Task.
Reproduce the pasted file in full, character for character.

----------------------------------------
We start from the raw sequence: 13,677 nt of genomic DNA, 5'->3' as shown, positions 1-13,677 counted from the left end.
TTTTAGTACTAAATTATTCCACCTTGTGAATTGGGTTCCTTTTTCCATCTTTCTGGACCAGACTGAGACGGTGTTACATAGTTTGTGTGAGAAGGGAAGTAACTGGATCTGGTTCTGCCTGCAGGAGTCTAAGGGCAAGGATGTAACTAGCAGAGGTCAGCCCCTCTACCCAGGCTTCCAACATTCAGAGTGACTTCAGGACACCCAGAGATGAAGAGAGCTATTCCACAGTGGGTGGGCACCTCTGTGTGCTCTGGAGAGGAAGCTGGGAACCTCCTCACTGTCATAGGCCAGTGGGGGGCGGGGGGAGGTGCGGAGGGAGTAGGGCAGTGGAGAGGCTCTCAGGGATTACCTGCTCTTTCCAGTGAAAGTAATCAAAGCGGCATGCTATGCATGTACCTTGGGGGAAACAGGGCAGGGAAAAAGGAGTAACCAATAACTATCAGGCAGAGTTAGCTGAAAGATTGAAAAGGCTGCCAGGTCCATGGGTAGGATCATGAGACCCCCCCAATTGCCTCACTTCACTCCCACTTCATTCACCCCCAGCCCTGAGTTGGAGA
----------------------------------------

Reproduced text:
We start from the raw sequence: 13,677 nt of genomic DNA, 5'->3' as shown, positions 1-13,677 counted from the left end.
TTTTAGTACTAAATTATTCCACCTTGTGAATTGGGTTCCTTTTTCCATCTTTCTGGACCAGACTGAGACGGTGTTACATAGTTTGTGTGAGAAGGGAAGTAACTGGATCTGGTTCTGCCTGCAGGAGTCTAAGGGCAAGGATGTAACTAGCAGAGGTCAGCCCCTCTACCCAGGCTTCCAACATTCAGAGTGACTTCAGGACACCCAGAGATGAAGAGAGCTATTCCACAGTGGGTGGGCACCTCTGTGTGCTCTGGAGAGGAAGCTGGGAACCTCCTCACTGTCATAGGCCAGTGGGGGGCGGGGGGAGGTGCGGAGGGAGTAGGGCAGTGGAGAGGCTCTCAGGGATTACCTGCTCTTTCCAGTGAAAGTAATCAAAGCGGCATGCTATGCATGTACCTTGGGGGAAACAGGGCAGGGAAAAAGGAGTAACCAATAACTATCAGGCAGAGTTAGCTGAAAGATTGAAAAGGCTGCCAGGTCCATGGGTAGGATCATGAGACCCCCCCAATTGCCTCACTTCACTCCCACTTCATTCACCCCCAGCCCTGAGTTGGAGA